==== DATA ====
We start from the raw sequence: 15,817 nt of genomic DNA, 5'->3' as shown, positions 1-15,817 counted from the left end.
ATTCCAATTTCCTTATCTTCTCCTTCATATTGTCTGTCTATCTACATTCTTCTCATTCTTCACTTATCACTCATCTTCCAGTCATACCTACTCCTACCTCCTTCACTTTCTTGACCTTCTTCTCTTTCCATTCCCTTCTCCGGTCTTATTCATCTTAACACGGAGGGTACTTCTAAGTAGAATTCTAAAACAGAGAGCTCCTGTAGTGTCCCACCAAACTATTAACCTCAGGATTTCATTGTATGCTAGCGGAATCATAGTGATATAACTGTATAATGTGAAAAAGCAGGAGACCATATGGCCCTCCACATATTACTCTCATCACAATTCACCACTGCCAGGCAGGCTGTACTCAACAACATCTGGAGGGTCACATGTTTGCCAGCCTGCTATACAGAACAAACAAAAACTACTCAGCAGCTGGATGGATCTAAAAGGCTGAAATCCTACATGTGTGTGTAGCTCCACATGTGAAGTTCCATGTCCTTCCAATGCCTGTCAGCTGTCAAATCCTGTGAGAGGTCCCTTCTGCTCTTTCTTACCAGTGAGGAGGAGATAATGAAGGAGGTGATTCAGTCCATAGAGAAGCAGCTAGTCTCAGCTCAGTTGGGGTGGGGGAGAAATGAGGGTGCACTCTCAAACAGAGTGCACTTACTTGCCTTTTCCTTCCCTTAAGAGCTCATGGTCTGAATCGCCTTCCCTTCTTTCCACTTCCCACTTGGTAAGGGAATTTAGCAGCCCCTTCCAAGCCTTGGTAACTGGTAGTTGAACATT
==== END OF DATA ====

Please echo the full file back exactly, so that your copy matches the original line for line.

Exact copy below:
We start from the raw sequence: 15,817 nt of genomic DNA, 5'->3' as shown, positions 1-15,817 counted from the left end.
ATTCCAATTTCCTTATCTTCTCCTTCATATTGTCTGTCTATCTACATTCTTCTCATTCTTCACTTATCACTCATCTTCCAGTCATACCTACTCCTACCTCCTTCACTTTCTTGACCTTCTTCTCTTTCCATTCCCTTCTCCGGTCTTATTCATCTTAACACGGAGGGTACTTCTAAGTAGAATTCTAAAACAGAGAGCTCCTGTAGTGTCCCACCAAACTATTAACCTCAGGATTTCATTGTATGCTAGCGGAATCATAGTGATATAACTGTATAATGTGAAAAAGCAGGAGACCATATGGCCCTCCACATATTACTCTCATCACAATTCACCACTGCCAGGCAGGCTGTACTCAACAACATCTGGAGGGTCACATGTTTGCCAGCCTGCTATACAGAACAAACAAAAACTACTCAGCAGCTGGATGGATCTAAAAGGCTGAAATCCTACATGTGTGTGTAGCTCCACATGTGAAGTTCCATGTCCTTCCAATGCCTGTCAGCTGTCAAATCCTGTGAGAGGTCCCTTCTGCTCTTTCTTACCAGTGAGGAGGAGATAATGAAGGAGGTGATTCAGTCCATAGAGAAGCAGCTAGTCTCAGCTCAGTTGGGGTGGGGGAGAAATGAGGGTGCACTCTCAAACAGAGTGCACTTACTTGCCTTTTCCTTCCCTTAAGAGCTCATGGTCTGAATCGCCTTCCCTTCTTTCCACTTCCCACTTGGTAAGGGAATTTAGCAGCCCCTTCCAAGCCTTGGTAACTGGTAGTTGAACATT